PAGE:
Last night saw the highly anticipated Big Student Debate in Hendrix Hall, where all candidates running for YUSU (University of York Student’s Union) prepared a one minute manifesto speech and faced questions from the panel and audience. The event was ran by the University of York debating society. Many things became startlingly clear throughout the course of this debate; YUSU is in need of desperate reform and the importance of the student voice should not be undermined. This debate will follow the beginning of another week of campaigning before the results of the elections to be held on Saturday 24th February in Hendrix Hall.
Generally, from all candidates it became clear that YUSU is in desperate need of reform. Indeed, this has been the rhetoric for many years. However it is now becoming clear that is really is breaking apart, YUSU is not listening to students and has largely become a politically elite organisation. Taking one look at the nearly all male panel of candidates. this all became too true. Even candidates running for the Union presidency were adamant that things at YUSU needed to change, in admitting YUSU’s failures openly to their staff so publicly, is certainly significant. The debate also highlighted the issue of student engagement with YUSU politics, 75% of the student body failed to vote in the last YUSU election. RON (Reopen Nominations) led by candidate Oscar Jefferson, was leading the drastic plea for YUSU reform in advocating a complete structural change of the system. Most other candidates were not as radical as this per say, however it can be agreed across the board that change needs to happen soon.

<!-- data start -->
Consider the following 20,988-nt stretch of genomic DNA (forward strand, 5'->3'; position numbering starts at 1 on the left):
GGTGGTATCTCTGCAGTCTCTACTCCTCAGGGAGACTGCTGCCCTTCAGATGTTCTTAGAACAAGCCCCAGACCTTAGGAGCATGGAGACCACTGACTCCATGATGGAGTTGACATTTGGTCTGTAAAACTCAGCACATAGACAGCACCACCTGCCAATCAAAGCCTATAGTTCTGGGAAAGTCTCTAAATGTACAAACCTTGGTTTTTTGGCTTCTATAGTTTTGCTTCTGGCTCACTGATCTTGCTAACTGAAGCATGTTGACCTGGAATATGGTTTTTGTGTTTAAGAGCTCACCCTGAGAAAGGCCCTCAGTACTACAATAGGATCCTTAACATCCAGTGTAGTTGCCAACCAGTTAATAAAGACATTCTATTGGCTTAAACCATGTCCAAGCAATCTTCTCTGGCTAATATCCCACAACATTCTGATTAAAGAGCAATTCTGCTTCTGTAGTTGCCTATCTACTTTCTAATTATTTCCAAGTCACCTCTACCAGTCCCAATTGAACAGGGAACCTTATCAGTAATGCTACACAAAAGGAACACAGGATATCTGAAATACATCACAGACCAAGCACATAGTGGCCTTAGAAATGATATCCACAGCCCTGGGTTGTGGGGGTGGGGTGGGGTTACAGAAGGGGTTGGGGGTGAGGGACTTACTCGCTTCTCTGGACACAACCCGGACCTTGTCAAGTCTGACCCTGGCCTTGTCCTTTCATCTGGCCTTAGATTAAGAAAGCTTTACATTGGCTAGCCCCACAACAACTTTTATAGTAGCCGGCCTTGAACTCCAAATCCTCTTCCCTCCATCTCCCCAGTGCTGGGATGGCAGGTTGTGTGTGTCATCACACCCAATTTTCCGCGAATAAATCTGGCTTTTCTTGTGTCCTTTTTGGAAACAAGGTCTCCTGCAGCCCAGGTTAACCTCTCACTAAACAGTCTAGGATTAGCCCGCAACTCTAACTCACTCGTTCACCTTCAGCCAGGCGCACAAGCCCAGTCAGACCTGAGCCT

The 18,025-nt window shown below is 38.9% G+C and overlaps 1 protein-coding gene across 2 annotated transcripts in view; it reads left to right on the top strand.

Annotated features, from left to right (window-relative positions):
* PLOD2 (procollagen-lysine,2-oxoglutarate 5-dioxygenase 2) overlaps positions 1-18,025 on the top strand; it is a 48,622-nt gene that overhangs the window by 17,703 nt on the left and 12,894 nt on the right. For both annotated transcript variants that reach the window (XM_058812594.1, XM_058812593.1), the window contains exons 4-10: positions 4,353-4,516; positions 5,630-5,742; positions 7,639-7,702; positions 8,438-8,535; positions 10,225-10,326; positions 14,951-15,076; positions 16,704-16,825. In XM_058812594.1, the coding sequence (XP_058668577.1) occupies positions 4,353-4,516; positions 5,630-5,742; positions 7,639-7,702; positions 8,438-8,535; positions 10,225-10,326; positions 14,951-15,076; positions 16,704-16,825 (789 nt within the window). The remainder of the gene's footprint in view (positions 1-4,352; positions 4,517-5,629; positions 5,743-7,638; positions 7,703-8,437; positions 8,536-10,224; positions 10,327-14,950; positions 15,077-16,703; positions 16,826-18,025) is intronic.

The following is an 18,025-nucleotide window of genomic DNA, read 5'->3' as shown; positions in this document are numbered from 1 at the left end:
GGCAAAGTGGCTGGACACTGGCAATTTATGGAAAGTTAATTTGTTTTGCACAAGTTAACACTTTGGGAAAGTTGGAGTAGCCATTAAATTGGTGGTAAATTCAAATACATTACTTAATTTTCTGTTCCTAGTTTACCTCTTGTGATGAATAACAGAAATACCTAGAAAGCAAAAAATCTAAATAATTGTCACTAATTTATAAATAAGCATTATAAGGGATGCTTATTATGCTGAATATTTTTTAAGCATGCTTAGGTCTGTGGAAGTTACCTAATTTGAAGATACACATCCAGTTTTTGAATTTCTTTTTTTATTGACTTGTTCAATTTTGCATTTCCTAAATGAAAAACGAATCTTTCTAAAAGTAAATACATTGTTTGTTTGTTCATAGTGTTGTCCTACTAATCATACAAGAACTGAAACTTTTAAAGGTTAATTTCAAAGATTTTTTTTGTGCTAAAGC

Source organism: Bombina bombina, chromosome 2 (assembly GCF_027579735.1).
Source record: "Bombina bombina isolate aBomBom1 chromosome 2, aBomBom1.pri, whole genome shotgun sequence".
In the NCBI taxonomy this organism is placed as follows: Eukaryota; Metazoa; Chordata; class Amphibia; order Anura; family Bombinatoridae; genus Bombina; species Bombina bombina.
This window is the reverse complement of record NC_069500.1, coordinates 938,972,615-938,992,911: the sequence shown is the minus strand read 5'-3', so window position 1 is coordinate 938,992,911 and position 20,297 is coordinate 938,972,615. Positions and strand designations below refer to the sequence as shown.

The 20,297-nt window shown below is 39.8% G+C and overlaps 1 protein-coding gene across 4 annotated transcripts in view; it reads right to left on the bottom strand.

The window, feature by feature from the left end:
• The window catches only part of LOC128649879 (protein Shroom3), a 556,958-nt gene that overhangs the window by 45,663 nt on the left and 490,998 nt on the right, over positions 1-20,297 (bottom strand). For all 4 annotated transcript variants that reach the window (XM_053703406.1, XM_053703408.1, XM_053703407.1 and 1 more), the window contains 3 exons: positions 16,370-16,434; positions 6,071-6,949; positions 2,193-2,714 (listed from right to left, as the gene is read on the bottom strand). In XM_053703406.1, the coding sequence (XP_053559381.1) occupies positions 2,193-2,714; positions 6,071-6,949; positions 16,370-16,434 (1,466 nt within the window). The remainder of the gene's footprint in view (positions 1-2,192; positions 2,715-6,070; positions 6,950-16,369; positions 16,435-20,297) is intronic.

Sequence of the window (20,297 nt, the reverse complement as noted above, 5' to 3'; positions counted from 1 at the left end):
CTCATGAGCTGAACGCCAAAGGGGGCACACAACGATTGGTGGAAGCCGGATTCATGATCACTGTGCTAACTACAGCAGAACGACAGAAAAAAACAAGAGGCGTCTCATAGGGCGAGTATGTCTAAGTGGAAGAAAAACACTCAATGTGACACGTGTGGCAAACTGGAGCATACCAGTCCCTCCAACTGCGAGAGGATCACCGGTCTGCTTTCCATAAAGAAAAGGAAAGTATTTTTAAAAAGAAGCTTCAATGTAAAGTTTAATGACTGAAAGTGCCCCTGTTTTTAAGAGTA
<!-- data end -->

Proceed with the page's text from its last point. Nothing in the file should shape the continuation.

Community and Wellbeing
Steph Hayle and Rowen Ellis were the candidates running for Community and Wellbeing officers. Steph stressed the importance of improving finance, accommodation and stress management for all students. The cost of living and rent is one of the biggest worries for students across the board, Steph wants to propose a rent cap for all students, meaning they can state the maximum rent they are available to pay, before being placed in accommodation they cannot afford. Too often students are forced into financial hardship without choice. Rowen also supported all of Steph’s policies but focused on community, health, activism and liberation within the student body. Steph emphasised the importance of trigger warnings and strongly believed that this should be a requirement for all lecturers. Rowen also proposed to have monthly meetings about the changing costs of living in York, to re-evaluate financial help available to students.
As well as these financial and social policies, the issue of free speech and ‘generation snowflake’ was raised by the panel. Both candidates stressed that this term is highly problematic and does not correlate with current students. Students across the board value freedom of speech in the university campus however, there is a boundary that should not be crossed. Steph claimed that controversy and free speech are important components of university, however, there is a very important line that should not be crossed.